Panel to try again on EPA nominee

Democrats will try to advance Environmental Protection Agency (EPA) nominee Gina McCarthyGina McCarthyThe media’s tactics to silence science at Trump’s EPA Overnight Energy: EPA releases ozone findings | Lawmakers come out against Perry grid plan | Kids sue Trump on climate change Congress must come to terms on climate change regulation MORE to the full Senate again next week after a GOP boycott thwarted attempts to do so Thursday.

Sen. Frank Lautenberg (D-N.J.), who has been in ill health, will make the trip to the Capitol for the May 16 hearing, Caley Gray, a spokesman for Lautenberg, told The Hill. That would give the Senate Environment Public Works Committee a quorum for a vote.

The GOP’s absence and two missing Democrats — Sen. Max BaucusMax Sieben BaucusBooker tries to find the right lane  Top Lobbyists 2017: Hired Guns GOP tries to keep spotlight on taxes amid Mueller charges MORE (D-Mont.) also wasn’t present — left the committee two members shy of a quorum Thursday, thwarting a vote on McCarthy, EPA’s top air quality regulator.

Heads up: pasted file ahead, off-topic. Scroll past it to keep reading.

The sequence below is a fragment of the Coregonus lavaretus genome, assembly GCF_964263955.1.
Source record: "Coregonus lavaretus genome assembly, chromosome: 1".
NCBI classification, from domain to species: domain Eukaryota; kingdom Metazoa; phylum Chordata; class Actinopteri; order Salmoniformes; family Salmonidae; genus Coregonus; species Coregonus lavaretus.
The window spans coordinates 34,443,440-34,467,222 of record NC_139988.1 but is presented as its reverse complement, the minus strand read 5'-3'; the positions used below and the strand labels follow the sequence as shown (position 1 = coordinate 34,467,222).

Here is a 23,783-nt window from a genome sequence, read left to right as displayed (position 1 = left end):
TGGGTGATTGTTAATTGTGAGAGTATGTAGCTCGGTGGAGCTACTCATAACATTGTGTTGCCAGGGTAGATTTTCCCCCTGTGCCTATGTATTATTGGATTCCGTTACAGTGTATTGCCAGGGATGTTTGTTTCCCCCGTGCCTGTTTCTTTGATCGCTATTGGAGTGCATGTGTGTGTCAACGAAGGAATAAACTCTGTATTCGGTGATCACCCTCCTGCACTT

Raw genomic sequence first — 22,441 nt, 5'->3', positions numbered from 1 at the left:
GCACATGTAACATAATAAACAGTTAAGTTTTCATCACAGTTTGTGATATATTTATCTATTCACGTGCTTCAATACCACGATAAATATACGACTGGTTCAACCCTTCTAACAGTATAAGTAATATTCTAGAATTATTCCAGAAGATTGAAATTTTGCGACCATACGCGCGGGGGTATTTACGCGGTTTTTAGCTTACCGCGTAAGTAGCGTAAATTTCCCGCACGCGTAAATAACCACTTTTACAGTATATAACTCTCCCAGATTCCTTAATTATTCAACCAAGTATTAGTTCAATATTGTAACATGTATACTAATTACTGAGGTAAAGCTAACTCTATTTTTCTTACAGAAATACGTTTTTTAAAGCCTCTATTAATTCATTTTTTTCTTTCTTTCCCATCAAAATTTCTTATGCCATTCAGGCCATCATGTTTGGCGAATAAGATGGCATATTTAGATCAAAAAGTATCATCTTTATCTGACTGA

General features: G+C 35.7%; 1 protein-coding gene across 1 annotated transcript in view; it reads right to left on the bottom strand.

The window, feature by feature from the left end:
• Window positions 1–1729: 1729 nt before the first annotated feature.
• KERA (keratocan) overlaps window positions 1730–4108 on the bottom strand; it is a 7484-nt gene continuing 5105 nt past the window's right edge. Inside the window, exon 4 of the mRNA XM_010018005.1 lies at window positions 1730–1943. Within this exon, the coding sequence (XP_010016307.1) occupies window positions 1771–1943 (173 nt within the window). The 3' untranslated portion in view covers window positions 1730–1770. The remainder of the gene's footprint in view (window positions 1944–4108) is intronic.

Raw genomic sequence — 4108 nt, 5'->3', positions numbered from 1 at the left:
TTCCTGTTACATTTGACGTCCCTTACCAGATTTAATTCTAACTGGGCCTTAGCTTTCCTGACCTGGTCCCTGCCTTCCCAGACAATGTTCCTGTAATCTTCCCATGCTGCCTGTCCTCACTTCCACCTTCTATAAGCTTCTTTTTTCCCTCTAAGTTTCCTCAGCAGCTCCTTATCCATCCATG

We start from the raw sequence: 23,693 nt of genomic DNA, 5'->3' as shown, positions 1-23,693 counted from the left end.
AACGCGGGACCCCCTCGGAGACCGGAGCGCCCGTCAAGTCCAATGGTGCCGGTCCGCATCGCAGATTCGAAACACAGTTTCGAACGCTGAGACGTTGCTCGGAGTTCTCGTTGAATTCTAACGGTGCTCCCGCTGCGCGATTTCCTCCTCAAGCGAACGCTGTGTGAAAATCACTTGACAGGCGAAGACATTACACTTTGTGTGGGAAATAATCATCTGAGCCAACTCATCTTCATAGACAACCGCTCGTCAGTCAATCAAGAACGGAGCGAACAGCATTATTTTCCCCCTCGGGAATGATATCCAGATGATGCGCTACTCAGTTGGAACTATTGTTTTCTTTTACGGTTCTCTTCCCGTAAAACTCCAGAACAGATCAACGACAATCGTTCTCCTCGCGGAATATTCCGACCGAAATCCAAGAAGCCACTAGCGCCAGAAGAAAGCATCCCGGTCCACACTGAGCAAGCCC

Republicans are blocking McCarthy’s nomination because they want EPA to hand over more information about the data it uses to design regulations that the GOP and industry oppose. They say McCarthy has not fully answered inquiries about transparency at the agency.

Democrats contend McCarthy has answered more than 1,000 questions. They — along with President Obama — say Republicans are being “obstructionist.”

Committee Republicans might disagree that Democrats can proceed with a vote, citing committee rules.

Ranking member Sen. David VitterDavid VitterQuestions loom over Franken ethics probe You're fired! Why it's time to ditch the Fed's community banker seat Overnight Energy: Trump set to propose sharp cuts to EPA, energy spending MORE (R-La.) cited committee rules that two members of the minority party must be present for a vote in a Thursday memo to committee Chairwoman Barbara BoxerBarbara BoxerBarbara Boxer recounts harassment on Capitol Hill: ‘The entire audience started laughing’ 100 years of the Blue Slip courtesy Four more lawmakers say they’ve been sexually harassed by colleagues in Congress MORE (D-Calif.).

Staff members for committee Democrats maintain that Senate rules trump committee policy for such votes. Senate rules require one more lawmaker than half the total body — in this case, 10 lawmakers.

Even if the committee does advance McCarthy to the full Senate, confirming her could be difficult.

Republicans have floated the idea of employing a filibuster on her nomination, and it is unclear whether Democrats could escalate the 60-vote threshold.

Vitter’s office did not respond to requests for comment.

--This report was updated at 8:30 p.m.